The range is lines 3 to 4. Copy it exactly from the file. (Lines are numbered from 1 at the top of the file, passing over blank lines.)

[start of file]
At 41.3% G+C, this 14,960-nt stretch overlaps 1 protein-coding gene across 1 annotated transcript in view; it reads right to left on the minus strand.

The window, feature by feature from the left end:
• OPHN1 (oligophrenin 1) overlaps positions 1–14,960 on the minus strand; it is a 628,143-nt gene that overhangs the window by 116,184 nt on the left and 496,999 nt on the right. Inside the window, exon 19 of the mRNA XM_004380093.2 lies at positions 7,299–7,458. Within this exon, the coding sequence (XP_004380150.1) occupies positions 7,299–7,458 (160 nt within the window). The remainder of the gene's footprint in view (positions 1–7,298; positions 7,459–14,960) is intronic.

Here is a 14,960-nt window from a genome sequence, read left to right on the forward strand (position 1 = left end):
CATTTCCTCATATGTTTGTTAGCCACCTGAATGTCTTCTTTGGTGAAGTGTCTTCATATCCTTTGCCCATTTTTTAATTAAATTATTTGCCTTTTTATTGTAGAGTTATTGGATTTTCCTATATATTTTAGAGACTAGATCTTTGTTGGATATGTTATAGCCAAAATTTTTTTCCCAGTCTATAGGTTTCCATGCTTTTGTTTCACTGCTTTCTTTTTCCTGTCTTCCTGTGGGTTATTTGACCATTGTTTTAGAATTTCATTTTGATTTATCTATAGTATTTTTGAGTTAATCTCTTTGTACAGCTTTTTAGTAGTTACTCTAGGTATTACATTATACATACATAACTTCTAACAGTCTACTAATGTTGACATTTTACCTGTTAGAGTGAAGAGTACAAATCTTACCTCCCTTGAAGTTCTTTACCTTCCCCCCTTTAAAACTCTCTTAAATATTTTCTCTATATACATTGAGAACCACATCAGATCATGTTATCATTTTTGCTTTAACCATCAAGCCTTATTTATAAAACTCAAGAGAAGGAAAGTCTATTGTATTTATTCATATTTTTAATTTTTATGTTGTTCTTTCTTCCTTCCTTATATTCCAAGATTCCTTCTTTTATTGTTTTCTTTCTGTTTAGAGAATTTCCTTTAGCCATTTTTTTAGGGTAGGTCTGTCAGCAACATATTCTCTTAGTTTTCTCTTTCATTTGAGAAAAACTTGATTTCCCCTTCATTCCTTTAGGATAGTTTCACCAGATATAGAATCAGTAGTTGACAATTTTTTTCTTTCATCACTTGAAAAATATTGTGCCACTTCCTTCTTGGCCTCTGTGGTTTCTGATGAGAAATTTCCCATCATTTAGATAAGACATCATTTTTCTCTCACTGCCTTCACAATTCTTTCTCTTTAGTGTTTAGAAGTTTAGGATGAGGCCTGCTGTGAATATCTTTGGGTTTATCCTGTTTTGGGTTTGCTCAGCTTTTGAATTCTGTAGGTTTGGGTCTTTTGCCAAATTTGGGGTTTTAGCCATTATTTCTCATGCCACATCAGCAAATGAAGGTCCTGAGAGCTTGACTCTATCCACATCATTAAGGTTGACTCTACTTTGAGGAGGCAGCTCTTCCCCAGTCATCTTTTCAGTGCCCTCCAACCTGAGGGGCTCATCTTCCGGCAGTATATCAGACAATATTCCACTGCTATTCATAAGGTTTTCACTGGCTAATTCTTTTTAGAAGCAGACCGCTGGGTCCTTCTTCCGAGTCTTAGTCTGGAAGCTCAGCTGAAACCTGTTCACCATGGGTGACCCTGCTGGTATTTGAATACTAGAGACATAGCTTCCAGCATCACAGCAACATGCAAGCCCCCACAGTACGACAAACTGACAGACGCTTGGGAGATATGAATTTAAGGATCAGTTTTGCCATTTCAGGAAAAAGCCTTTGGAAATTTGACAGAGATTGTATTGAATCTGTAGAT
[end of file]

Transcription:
• OPHN1 (oligophrenin 1) overlaps positions 1–14,960 on the minus strand; it is a 628,143-nt gene that overhangs the window by 116,184 nt on the left and 496,999 nt on the right. Inside the window, exon 19 of the mRNA XM_004380093.2 lies at positions 7,299–7,458. Within this exon, the coding sequence (XP_004380150.1) occupies positions 7,299–7,458 (160 nt within the window). The remainder of the gene's footprint in view (positions 1–7,298; positions 7,459–14,960) is intronic.

Here is a 14,960-nt window from a genome sequence, read left to right on the forward strand (position 1 = left end):